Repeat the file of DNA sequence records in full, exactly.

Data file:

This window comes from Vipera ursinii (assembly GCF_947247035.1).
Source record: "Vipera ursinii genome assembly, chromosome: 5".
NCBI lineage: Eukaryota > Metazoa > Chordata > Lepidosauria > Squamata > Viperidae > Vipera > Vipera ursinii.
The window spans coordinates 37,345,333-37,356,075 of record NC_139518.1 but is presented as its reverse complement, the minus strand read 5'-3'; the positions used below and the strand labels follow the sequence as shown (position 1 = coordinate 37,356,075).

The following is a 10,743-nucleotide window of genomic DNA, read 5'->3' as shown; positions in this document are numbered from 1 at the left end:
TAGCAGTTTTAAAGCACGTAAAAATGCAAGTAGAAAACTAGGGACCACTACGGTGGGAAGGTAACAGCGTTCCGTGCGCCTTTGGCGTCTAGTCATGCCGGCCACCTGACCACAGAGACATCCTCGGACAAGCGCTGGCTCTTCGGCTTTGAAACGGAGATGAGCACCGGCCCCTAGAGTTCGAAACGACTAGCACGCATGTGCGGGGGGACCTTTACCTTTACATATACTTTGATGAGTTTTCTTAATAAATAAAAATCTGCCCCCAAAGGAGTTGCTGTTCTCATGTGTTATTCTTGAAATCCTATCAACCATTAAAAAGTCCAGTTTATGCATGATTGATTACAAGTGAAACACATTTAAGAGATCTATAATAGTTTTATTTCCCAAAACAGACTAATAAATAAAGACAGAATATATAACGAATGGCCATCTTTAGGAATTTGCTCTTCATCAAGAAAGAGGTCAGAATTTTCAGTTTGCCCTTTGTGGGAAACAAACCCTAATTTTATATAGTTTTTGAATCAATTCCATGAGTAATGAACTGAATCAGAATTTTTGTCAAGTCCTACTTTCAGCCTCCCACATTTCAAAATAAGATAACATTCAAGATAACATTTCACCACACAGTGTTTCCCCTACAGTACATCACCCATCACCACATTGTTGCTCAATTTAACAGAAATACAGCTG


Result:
This window comes from Vipera ursinii (assembly GCF_947247035.1).
Source record: "Vipera ursinii genome assembly, chromosome: 5".
NCBI lineage: Eukaryota > Metazoa > Chordata > Lepidosauria > Squamata > Viperidae > Vipera > Vipera ursinii.
The window spans coordinates 37,345,333-37,356,075 of record NC_139518.1 but is presented as its reverse complement, the minus strand read 5'-3'; the positions used below and the strand labels follow the sequence as shown (position 1 = coordinate 37,356,075).

The following is a 10,743-nucleotide window of genomic DNA, read 5'->3' as shown; positions in this document are numbered from 1 at the left end:
TAGCAGTTTTAAAGCACGTAAAAATGCAAGTAGAAAACTAGGGACCACTACGGTGGGAAGGTAACAGCGTTCCGTGCGCCTTTGGCGTCTAGTCATGCCGGCCACCTGACCACAGAGACATCCTCGGACAAGCGCTGGCTCTTCGGCTTTGAAACGGAGATGAGCACCGGCCCCTAGAGTTCGAAACGACTAGCACGCATGTGCGGGGGGACCTTTACCTTTACATATACTTTGATGAGTTTTCTTAATAAATAAAAATCTGCCCCCAAAGGAGTTGCTGTTCTCATGTGTTATTCTTGAAATCCTATCAACCATTAAAAAGTCCAGTTTATGCATGATTGATTACAAGTGAAACACATTTAAGAGATCTATAATAGTTTTATTTCCCAAAACAGACTAATAAATAAAGACAGAATATATAACGAATGGCCATCTTTAGGAATTTGCTCTTCATCAAGAAAGAGGTCAGAATTTTCAGTTTGCCCTTTGTGGGAAACAAACCCTAATTTTATATAGTTTTTGAATCAATTCCATGAGTAATGAACTGAATCAGAATTTTTGTCAAGTCCTACTTTCAGCCTCCCACATTTCAAAATAAGATAACATTCAAGATAACATTTCACCACACAGTGTTTCCCCTACAGTACATCACCCATCACCACATTGTTGCTCAATTTAACAGAAATACAGCTG